5 Chinese Heroes You Should Know About
Note: Chinese culture and history can often be confusing, no thanks to the tendency for myths, literature and religious accounts to blend with historical facts. This list of Chinese heroes focuses on historical details.
1. Zhuge Liang (诸葛亮), Also Referred to as Zhuge Kongming (诸葛孔明), AD 181–234
Gamers fond of Koei’s Three Kingdoms series of games would be well familiar with this ancient Chinese hero. The legendary strategist and chancellor of Shu-Han during the tumultuous Three Kingdoms era (AD 220 – AD 280), Zhuge Liang is unanimously hailed by all Chinese as one of the most brilliant minds in Chinese history. Some even consider his name as synonymous with wit and intelligence.
So it was said, Zhuge Liang’s talents were already famous prior to his recruitment by Liu Bei. The warlord had to personally visit Zhuge Liang three times at the latter’s abode before Zhuge Liang agreed to assist the Shu forces.
Zhuge Liang’s contributions under the Shu banner are many. He was instrumental in a temporary alliance with Sun Quan, which then led to the famous Battle of Red Cliffs and Cao Cao’s permanent denial of the lands south of the Yangtze River. During Liu Bei’s many expeditions, Zhuge Liang also ensured steady flows of supplies to the Shu forces. In other words, he secured the survival of the Shu forces in the face of two superior enemies.
Most famously, Zhuge Liang was absolutely unwavering in his loyalty to Liu Bei. The strategist served as regent for Shu-Han for eleven years after Liu Bei’s death, faithfully assisting Liu Bei’s rather inept successor and never once giving up the dream of reuniting China under the Liu family. His promise at Liu Bei’s deathbed of “bending one’s back to a task till one’s dying day” eventually became a metaphor in the Chinese language for unwavering loyalty. Sadly, Zhuge Liang died while on his fifth expedition to defeat the Cao-Wei forces, thus unable to fulfil his sovereign’s dream. Posthumously, he was bestowed the title of Marquis Zhongwu. Zhongwu meaning loyal and martial in Chinese.
Cao, Shu, What???
Following the disintegration of the Han Dynasty, China was split into three rivaling kingdoms. The largest was the northern Kingdom of Wei, ruled by former chancellor Cao Cao. Sun Quan's Kingdom of Wu controlled the eastern territories south of the Yangtse and bordering the East China Sea. Smallest among the three was Liu Bei's Kingdom of Shu, located in modern-day Sichuan. Liu was a descendant of the previous Han emperors, thus considered by some to be the only rightful ruler.
2. Guan Yu (关羽), Also Referred to as Guangong (关公) or Guandi (关帝), AD ???–220
Another famous Chinese hero from the Three Kingdoms era, Guan Yu was the sworn brother of warlord Liu Bei and one of the key generals of Shu-Wei. Till today, the mighty general continues to represent the supreme virtues of honor and righteousness to Chinese people worldwide.
Most tales about Guan Yu are lionized, in great part due to fictitious accounts found in the novel, Romance of the Three Kingdoms. That said, it is known that Guan Yu valiantly defended Liu Bei’s Jing Province (荊州) territory for seven years. He probably also wouldn’t have lost the province and died, had key ally Sun Quan not turned on Shu-Han. Today, Guan Yu is venerated as Guangong or Guandi (Lord Guan) in Chinese Buddhism, Taoism, Confucianism and other Chinese folk religions. In cities such as Hong Kong, it is also common for shops to have altars honoring Guan Yu. Such altars are even found within Hong Kong police stations.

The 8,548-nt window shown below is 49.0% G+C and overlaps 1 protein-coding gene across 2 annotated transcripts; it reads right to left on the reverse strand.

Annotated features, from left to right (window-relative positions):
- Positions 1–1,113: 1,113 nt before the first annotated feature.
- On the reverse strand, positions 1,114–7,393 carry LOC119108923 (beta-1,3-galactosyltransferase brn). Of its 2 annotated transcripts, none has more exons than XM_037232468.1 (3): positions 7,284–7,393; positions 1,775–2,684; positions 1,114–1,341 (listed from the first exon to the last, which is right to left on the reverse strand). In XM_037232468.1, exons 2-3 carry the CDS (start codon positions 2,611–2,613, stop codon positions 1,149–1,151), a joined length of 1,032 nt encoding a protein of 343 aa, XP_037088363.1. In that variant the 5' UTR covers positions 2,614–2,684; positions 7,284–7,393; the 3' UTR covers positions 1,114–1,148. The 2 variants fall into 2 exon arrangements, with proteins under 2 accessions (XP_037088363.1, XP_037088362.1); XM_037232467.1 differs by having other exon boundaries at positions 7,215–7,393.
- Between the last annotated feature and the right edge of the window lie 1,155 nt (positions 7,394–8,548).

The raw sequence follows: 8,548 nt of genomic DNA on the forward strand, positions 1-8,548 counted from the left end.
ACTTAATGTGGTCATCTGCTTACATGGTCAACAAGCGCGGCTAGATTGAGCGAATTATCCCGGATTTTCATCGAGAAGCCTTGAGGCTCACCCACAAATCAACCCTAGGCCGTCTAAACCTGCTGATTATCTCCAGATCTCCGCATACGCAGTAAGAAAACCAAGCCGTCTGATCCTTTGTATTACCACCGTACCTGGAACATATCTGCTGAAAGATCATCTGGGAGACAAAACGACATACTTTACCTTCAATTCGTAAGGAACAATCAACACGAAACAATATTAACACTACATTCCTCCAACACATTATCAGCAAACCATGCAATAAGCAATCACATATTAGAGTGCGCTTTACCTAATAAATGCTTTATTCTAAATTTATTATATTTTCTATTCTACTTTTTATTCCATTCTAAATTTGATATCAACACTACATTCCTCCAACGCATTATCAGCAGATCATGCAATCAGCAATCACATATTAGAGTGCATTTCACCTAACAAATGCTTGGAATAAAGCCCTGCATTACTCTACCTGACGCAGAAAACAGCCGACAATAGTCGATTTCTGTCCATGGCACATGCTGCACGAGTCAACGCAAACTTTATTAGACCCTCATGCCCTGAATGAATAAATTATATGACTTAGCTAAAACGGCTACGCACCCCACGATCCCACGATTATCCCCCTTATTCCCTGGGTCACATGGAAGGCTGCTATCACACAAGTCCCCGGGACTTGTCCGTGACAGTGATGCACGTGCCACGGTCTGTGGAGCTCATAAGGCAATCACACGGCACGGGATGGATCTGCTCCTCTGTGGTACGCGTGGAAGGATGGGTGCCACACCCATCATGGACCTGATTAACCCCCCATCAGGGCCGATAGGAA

A Hero for All
Of note, criminal triads in Hong Kong revere Guan Yu too. Typically, these organizations honor him as Guan Yikor (关二哥 in Cantonese), which means second elder brother Guan. The reason for this stems from Guan Yu’s brotherhood with Liu Bei. He is seen as the ideal sibling, unwavering in his loyalty and support. At the same time, the widespread worship of Guan Yu is also thanks to progressive deification by various emperors of China over the centuries.
3. Bao Zheng (包拯), Also Referred to as Bao Gong (包公) or Bao Qingtian (包青天), AD 999–1062
Bao Zheng was a government officer during the reign of Emperor Renzong of the Northern Song dynasty. Beloved and respected for his sense of justice and uprightness, he took on many different posts before promoted to the position of prefect of Song capital Kaifeng.
His many legendary acts of justice include sentencing his own uncle and punishing powerful but corrupted aristocratic families. Such acts led to him more commonly remembered and referred to as Justice Bao in modern times. He is also called “Bao Qingtian,” qingtian in the Chinese language being a metaphor for justice.
Like many other legendary Chinese heroes, myths and Wuxia stories have also intermixed with actual accounts of Bao Zheng’s office, the result of which is the judge being elevated to divine status. Practically all Chinese pop entertainment today depict him as an imperial judge with a jet black face and a crescent moon on his forehead. Some folk religions even honor him the leading judge in the Chinese ten courts of hell. Regardless of the mysticism of these dramatized depictions, Bao Zheng was known to have initiated many legal reforms to better hear the grievances of the people. He also did sentence tens of corrupted officers. Today, Bao Zheng’s name and titles are synonymous in the Chinese language for criminal justice and an upright government officer. His most famous cases also continue to be the inspiration for numerous movies and television series in China, Taiwan, and Hong Kong.
One of Many in a Glorious Age
There were several other legendary Chinese heroes from Bao Zheng's era. For example, Di Qing was his military counterpart. There were also the famous Yang family warriors. All are regularly featured in Chinese periodic movies and television series.